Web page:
• Collect monthly mortgage payments
  • Manage escrow accounts (property taxes and homeowners insurance)
  • Provide customer service if borrowers have any questions
  • Generate loan payoff statements
  • Perform loss mitigation (loan default, loan modifications, foreclosure, credit reporting)
  • Ensure compliance with federal, state, local regulations

The list above should give you a better idea of what loan servicers do, and why banks and lenders may choose to outsource these tasks.

It’s essentially a completely different business than mortgage lending, and one many lenders aren’t equipped to handle.

Perhaps the simplest way to look at it is lenders fund loans, and loan servicers manage loans.

If you have any questions regarding your home loan post-closing, it’s generally best to get in touch with your loan servicer as opposed to your mortgage broker or lender.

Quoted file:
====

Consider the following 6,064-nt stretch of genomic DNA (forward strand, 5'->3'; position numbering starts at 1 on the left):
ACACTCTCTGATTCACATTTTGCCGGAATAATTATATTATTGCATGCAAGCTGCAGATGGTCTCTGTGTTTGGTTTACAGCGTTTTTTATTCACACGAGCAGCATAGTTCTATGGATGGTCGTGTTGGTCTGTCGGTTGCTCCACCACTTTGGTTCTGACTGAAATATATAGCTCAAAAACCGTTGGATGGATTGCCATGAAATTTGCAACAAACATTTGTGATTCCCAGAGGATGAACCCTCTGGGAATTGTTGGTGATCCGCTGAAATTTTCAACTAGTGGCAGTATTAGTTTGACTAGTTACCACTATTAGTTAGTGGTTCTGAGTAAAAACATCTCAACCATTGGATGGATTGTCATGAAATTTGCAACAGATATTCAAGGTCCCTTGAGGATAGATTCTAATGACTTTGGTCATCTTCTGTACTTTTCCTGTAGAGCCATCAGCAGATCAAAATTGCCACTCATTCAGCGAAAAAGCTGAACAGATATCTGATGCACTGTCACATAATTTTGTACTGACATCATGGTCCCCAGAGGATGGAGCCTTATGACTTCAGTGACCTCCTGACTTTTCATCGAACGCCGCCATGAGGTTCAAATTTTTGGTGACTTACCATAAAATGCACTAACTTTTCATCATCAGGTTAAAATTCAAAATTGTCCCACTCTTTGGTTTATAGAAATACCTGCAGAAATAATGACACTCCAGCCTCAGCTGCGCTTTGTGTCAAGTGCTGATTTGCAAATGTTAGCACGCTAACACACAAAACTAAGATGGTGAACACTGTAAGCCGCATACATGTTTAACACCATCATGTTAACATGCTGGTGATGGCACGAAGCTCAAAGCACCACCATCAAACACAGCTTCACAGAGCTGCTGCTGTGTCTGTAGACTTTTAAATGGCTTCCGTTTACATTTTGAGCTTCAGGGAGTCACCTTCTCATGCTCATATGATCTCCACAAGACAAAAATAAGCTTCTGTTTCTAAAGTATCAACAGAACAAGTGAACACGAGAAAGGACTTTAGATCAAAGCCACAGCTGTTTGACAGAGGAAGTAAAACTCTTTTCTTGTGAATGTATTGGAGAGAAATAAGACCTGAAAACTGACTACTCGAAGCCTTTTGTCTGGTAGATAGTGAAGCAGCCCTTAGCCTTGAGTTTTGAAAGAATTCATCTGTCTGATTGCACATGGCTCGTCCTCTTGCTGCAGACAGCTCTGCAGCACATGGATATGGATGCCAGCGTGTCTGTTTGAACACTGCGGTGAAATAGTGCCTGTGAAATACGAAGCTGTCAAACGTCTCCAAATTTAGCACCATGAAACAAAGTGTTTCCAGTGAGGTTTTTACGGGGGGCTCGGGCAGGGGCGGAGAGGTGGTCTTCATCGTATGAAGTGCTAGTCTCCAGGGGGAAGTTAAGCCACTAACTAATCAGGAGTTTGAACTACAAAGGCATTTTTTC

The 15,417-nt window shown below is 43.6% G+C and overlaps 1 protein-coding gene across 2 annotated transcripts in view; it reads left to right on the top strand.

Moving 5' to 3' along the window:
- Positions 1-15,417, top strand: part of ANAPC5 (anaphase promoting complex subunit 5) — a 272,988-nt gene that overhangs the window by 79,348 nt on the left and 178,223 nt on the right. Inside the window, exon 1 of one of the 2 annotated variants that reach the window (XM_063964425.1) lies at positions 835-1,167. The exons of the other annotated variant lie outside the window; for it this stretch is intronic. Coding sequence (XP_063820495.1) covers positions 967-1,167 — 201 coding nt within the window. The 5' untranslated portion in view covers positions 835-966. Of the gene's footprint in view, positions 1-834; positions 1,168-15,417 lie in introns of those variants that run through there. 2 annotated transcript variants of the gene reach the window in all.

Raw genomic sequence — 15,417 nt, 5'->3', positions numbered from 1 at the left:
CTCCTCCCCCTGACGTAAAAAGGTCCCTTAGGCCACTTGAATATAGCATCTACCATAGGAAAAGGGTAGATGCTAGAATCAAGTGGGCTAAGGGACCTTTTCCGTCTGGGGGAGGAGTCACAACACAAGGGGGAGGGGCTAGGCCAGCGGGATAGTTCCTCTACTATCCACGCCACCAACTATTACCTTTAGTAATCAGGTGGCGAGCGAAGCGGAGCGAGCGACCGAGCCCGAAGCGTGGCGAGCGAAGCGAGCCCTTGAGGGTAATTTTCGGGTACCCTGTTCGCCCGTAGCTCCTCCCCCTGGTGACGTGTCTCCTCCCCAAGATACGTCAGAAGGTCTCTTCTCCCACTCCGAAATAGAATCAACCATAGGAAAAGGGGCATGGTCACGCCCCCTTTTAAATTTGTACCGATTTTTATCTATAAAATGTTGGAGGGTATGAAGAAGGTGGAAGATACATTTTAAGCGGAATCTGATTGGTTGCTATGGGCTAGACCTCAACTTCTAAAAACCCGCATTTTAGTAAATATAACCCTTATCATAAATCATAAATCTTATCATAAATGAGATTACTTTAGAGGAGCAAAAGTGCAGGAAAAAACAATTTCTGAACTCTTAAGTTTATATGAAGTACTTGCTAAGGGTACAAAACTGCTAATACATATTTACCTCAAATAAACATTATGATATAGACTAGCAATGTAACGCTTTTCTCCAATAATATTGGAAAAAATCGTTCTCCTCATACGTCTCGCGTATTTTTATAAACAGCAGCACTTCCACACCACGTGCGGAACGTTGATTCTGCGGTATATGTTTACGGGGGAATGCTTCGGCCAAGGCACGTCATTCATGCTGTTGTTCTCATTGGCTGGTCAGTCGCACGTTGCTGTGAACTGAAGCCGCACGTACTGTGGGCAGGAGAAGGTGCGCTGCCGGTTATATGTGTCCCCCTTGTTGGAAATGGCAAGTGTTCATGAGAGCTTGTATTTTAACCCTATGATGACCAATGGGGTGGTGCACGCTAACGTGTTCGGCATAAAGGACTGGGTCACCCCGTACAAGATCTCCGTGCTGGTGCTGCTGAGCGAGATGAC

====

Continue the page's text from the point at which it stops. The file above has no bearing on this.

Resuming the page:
They should be able to answer any questions you have, whether it’s knowing where to send payments, how to make extra payments or biweekly mortgage payments, loan amortization questions, and so on.

Additionally, if having payment troubles in the future, your loan servicer should be the one to call to discuss options.

Remember, the lender is typically just there to help process and close your loan, then hands off the reins to a servicer from there.

Why Do Mortgages Get Sold?

In a nutshell, it comes down to money. Doling out hundreds of millions of dollars in loans can get expensive. And if you’re not a big bank with lots of assets, liquidity will run dry pretty quickly.

This means focusing on the loan origination aspect of the business, and selling the mortgages off to another company or investor to free up capital.